Quite often I enjoy the pleasure of shocking people with my contrarian viewpoints. For some people, the shock is replaced with the pleasure of understanding something that goes against plain common sense. When that happens, I am very gratified but when it doesn’t, I feel sad.
One of the many contrarian ideas I have is that there are no “natural” resources and that all resources are creations of the human mind. As economist and professor of business administration Julian Simon (1932 – 1998) argued that “the most important of all resources is human beings.” (The Ultimate Resource 2. Page 581). The more humans, he insisted, means more abundance and less scarcity.
We are all concerned about facing scarcity. Not all of us face the same scarcity, though. The good news is that scarcity is going down. To understand why that is so requires we define scarcity in some broad sense. We intuitively understand that prices have something to do with scarcity.
If the price of something is going up, it means that (1) the quantity available is decreasing, or (2) the quantity demanded is increasing, or (3) a combination of both. If the price is trending up, it is likely that scarcity is increasing, and vice versa. The price trend is a proxy measure of scarcity. If the trend is falling prices, then we conclude that scarcity is decreasing.
Money is the metric we normally use to indicate prices and costs. The price of a sandwich is $5 means that it will cost me $5 to get a sandwich. But the money price of a thing (usually called “nominal price”) is not a very good measure of the true cost. The most precious thing we have is time. If I have to work for 15 minutes to earn $5, then the time cost or the true cost of the sandwich to me is 15 minutes. That’s all that matters.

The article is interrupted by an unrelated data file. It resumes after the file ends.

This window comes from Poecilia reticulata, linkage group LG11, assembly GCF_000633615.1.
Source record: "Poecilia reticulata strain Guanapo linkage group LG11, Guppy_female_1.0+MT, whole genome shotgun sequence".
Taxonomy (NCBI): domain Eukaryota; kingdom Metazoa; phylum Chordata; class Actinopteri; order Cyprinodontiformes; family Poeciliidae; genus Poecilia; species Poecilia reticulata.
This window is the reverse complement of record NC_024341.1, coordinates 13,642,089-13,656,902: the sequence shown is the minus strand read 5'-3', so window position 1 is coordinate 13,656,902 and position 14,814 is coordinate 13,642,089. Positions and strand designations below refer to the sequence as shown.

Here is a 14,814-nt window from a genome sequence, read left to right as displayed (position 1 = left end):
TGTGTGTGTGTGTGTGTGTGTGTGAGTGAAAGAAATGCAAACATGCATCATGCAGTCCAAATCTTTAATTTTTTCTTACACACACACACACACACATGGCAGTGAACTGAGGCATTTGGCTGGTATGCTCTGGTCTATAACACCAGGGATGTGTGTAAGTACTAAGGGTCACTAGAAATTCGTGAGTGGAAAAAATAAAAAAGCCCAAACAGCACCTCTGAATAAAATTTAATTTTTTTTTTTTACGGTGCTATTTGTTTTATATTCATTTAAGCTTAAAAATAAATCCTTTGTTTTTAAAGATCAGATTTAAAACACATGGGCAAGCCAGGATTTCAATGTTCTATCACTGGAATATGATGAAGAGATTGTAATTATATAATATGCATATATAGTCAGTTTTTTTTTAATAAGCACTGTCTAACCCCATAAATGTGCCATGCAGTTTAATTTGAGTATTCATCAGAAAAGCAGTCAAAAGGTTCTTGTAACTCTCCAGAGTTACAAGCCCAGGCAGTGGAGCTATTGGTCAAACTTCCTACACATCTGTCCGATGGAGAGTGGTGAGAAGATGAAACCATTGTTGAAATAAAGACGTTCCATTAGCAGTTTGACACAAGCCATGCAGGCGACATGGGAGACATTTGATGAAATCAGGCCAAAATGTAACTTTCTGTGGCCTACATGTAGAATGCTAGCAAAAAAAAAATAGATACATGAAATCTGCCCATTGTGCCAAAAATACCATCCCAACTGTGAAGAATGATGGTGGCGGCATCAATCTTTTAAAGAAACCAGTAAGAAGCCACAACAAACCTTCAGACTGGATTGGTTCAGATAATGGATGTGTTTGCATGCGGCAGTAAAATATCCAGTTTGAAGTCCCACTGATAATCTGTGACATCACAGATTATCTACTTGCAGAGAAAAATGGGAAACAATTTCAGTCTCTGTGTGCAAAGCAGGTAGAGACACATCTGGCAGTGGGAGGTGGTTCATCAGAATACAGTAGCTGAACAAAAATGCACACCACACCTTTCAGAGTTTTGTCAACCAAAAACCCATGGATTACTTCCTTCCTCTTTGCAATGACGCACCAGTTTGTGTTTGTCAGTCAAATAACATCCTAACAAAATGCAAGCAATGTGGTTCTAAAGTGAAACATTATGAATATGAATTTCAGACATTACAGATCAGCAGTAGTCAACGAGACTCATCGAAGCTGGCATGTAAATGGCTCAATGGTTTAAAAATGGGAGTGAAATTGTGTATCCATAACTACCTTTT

Suppose when I was a student, if a sandwich used to cost $3 but it took me 30 minutes to earn $3, then the sandwich cost me 30 minutes. Therefore the true cost of the sandwich has actually fallen from 30 minutes to 15 minutes, even though the nominal price of the sandwich has increased from $3 to $5.
Julian Simon held that resources were getting less scarce and he showed that scarcity was falling, and that was indicated by the fall in prices of resources. Here’s Simon on scarcity and costs:
What matters to us as consumers is how much we have to pay to obtain goods that give us particular services; from our standpoint, it couldn’t matter less how much iron or oil there “really” is in the natural “stockpile.” Therefore, to understand the economics of natural resources, it is crucial to understand that the most appropriate economic measure of scarcity is the price of a natural resource compared to some relevant benchmark.
Future scarcity is our interest. Our task, then, is to forecast future prices of raw materials.
WHAT IS THE BEST WAY TO FORECAST SCARCITY AND COSTS?
There are two quite different general methods for forecasting costs of any kind: the economist’s method and the technologist’s (or engineer’s) method. The engineering method is commonly used in discussions of raw materials, but I shall argue that the conclusions about costs reached with it are usually quite wrong because it is not the appropriate method.
With the technical engineering method, you forecast the status of a natural resource as follows: (1) Estimate the presently known physical quantity of the resource, such as copper in the earth that’s accessible to mining; (2) extrapolate the future rate of use from the current use rate; and (3) subtract the successive estimates of use in (2) from the physical “inventory” in (1). (Chapter 2 discusses technical forecasts in greater detail.)
In contrast, the economist’s approach extrapolates trends of past costs into the future. My version of the economist’s method is as follows: (1) Ask: Is there any convincing reason to think that the period for which you are forecasting will be different from the past, going back as far as the data will allow? (2) If there is no good reason to reject the past trend as representative of the future as well, ask: Is there a reasonable explanation for the observed trend? (3) If there is no reason to believe that the future will be different than the past, and if you have a solid explanation for the trend – or even if you lack a solid theory, but the data are overwhelming – project the trend into the future.
Given the wide disparity between the engineering and economic approaches, it behooves us to consider the conditions under which each is likely to be valid.
That’s from chapter 1 of his book The Ultimate Resource 2. Simon was a very competent thinker but unfortunately that book is not very well written. It needs a competent editor. Read the free text version at JulianSimon.com.